Thursday, October 20, 2011

Tailwind Century

Based on my amazing performance at the Heartland Century, I decided that the Tailwind Century would be a great idea. You can read about it here. Based on the website it sounded like a fun ride. The ride organizers determine which way the wind is blowing. You put your bike on a truck. You get on a bus. One hundred or so miles later you get off and ride back. In this case we started in Byron, IL. Here is the cue sheet. Please take a look at it and imagine trying to decipher this while pedaling down the highway.

My preperation strategy was the same as before.

1. Ride as much as possible: The Heartland was on 10 September. The Tailwind was 1 October. I did not ride a bike more than about 10 miles during that time period. This ride as much as possible strategy doesn't really work when trying for pain free riding!

2. Get a good set of tires: Used my Gatorskin tires by Continental.

3. Drink a bunch of water: having learned from the last century drank at least 32 ounces of water in addition to Diet Coke. I might learn someday

4. Shove my jersey pockets as full of Jelly Belly Caffeine Sports Beans and Pearson's Salted Nut Rolls: This time I made it to the bike shop to purchase Jelly Belly Caffeine Sports Beans. After several hours of riding, these help with a little extra brain boost. I do not like to put Gatorade in my water bottles because green stuff eventually grows in them. I went out to the garage where I keep a big box of Salted Nut Rolls. To my dismay, it was empty. Turns out the kids like them after swim team practices. It also turns out that my body stores many of the candy bars I eat, however, that does me little good when I am a.) hungry, b.) trying to fit in spandex, and c.) spending 6+ hours on a little seat. I would also like to add that I watched a guy eat one on the bus, which goes to show that my theory about them is correct.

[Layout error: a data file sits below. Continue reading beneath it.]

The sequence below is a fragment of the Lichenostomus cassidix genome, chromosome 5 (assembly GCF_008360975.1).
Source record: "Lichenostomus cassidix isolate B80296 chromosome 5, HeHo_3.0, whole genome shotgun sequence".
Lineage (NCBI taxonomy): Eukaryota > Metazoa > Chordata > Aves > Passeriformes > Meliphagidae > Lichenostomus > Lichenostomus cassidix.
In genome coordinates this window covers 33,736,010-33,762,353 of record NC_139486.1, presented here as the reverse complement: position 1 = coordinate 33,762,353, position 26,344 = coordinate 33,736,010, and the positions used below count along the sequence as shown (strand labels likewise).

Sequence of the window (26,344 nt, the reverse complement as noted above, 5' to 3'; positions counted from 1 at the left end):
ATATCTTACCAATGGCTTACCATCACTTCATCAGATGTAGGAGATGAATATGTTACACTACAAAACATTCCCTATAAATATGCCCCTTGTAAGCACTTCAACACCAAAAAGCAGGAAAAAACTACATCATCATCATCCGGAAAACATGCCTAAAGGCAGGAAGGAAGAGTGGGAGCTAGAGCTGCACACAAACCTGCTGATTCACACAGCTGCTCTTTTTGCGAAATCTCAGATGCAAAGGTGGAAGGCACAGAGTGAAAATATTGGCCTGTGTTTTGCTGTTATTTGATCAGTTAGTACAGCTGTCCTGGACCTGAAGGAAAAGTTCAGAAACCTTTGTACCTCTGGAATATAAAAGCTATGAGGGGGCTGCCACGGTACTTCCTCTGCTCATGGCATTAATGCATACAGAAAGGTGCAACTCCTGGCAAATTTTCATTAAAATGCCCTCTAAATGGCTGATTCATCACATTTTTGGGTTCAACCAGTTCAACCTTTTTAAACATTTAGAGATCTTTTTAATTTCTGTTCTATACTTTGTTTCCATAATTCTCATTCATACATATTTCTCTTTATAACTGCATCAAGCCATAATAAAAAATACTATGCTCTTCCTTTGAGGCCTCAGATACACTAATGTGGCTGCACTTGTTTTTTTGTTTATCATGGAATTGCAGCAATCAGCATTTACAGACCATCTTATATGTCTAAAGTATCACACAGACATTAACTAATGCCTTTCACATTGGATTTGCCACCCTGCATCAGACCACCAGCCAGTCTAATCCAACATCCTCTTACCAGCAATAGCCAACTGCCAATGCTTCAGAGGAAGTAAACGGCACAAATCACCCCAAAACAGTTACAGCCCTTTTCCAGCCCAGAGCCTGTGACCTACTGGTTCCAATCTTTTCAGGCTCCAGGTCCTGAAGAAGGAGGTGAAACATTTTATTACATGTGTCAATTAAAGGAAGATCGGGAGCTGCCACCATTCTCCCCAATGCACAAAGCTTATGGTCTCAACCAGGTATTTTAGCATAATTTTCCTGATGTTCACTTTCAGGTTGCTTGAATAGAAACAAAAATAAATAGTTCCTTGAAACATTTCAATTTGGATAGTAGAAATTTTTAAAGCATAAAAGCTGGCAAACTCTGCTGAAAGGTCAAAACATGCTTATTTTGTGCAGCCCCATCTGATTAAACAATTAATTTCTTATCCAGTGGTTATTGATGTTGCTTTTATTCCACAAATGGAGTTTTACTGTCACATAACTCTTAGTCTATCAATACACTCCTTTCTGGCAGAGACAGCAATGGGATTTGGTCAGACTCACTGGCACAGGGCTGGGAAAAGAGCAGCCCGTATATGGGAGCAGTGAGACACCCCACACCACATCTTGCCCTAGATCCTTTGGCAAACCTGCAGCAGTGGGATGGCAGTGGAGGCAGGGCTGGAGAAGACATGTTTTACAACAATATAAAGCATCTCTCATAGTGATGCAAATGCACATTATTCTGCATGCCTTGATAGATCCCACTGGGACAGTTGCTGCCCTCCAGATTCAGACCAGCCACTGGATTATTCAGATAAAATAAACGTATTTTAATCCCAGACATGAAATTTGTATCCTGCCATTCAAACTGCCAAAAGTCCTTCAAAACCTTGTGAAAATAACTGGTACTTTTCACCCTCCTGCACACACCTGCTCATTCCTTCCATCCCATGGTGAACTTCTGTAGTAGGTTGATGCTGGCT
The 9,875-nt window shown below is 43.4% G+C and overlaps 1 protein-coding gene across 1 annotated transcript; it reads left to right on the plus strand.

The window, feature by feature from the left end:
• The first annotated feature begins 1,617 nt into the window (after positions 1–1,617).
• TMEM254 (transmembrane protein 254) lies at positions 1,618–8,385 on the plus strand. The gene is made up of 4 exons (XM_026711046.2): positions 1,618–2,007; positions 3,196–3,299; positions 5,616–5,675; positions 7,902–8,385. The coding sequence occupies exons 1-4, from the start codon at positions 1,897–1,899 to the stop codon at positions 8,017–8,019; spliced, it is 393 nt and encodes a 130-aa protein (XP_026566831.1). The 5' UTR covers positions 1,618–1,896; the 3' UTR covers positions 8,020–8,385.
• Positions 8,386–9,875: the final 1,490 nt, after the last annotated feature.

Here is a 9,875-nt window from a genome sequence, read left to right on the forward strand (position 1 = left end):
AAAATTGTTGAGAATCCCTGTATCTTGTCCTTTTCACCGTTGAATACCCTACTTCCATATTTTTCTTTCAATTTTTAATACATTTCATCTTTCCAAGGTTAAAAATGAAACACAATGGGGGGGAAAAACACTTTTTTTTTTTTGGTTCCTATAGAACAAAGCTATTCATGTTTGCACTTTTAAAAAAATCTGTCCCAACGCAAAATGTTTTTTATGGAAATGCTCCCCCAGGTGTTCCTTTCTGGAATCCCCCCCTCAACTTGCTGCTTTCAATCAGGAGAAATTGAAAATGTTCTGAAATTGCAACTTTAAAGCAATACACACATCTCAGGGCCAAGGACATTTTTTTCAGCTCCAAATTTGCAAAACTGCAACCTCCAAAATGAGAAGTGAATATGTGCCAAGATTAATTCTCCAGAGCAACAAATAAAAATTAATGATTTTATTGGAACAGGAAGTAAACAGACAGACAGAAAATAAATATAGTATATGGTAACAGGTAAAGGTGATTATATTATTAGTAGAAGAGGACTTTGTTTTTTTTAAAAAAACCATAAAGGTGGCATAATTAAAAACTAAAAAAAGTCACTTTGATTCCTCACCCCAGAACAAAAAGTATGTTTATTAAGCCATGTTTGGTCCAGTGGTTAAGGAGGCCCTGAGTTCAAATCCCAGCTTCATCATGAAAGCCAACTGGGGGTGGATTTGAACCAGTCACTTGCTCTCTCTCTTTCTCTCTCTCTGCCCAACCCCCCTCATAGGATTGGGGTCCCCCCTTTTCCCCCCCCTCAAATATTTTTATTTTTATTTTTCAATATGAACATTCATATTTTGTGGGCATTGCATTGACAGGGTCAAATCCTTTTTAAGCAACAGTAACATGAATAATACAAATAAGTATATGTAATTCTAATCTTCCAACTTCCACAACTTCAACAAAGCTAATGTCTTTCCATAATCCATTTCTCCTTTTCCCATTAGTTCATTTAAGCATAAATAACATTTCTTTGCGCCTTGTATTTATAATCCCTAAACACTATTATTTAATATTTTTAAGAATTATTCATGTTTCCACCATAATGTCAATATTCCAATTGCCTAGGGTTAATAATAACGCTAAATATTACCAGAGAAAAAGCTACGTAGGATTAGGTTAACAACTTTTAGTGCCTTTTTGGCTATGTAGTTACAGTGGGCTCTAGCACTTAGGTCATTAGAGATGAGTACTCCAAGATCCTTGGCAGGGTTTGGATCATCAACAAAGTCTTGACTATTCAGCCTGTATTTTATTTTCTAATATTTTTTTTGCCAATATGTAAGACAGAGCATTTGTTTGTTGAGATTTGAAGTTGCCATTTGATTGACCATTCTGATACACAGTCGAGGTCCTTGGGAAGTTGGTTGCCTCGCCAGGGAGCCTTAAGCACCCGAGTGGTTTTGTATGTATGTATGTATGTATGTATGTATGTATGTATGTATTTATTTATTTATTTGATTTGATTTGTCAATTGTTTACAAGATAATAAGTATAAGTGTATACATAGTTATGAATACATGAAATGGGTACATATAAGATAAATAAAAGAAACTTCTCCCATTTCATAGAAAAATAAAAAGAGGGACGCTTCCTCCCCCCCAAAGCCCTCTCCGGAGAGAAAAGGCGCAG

As you can see, my preperation was terrible, which is how I felt about 30 miles in. The ride was great. We started at Byron, Illinois which is on the Rock River and is home to this:

One of the more challenging aspects of this ride was deciding on clothing. The temperature was about 45 degrees at the start, if you figure in shady areas and wind chill, it was very cool, however, the afternoon high was 60 degrees. I wore arm and leg warmers which peel off easily (and it never really warmed up enough for those to come off) and a light hat under my helmet.

The group was hesitant to start, I guess nobody wanted to be the first to misread the cue sheet. We quickly headed down the road, 104 miles home. My main concern was getting lost, in the middle of Illinois so I found a group that was going at a comfortable pace. I stayed with them until one of them threw a chain on hill. I then began to crank hard to catch the group in front of me.

They were too fast for me and worked a paceline well. I didn't stand a chance.  I ended riding with two others that were familiar with the route.  

All was well until I left my water bottles at the SAG stop.  It just so happened that this was the section with no convenient stores for 30 miles.  I basically rode on the 8 oz mountain dew I drank at the SAG.  At the end of the day, was ready to be done.  I am not sure if we got a lot of assistance from the wind.  It certainly didn't feel like it.  

Notes for the future:
1.  Eat breakfast
2.  Drink water before the ride (don't leave bottles during the ride)
3.  Ride a little before a century.

No comments:

Post a Comment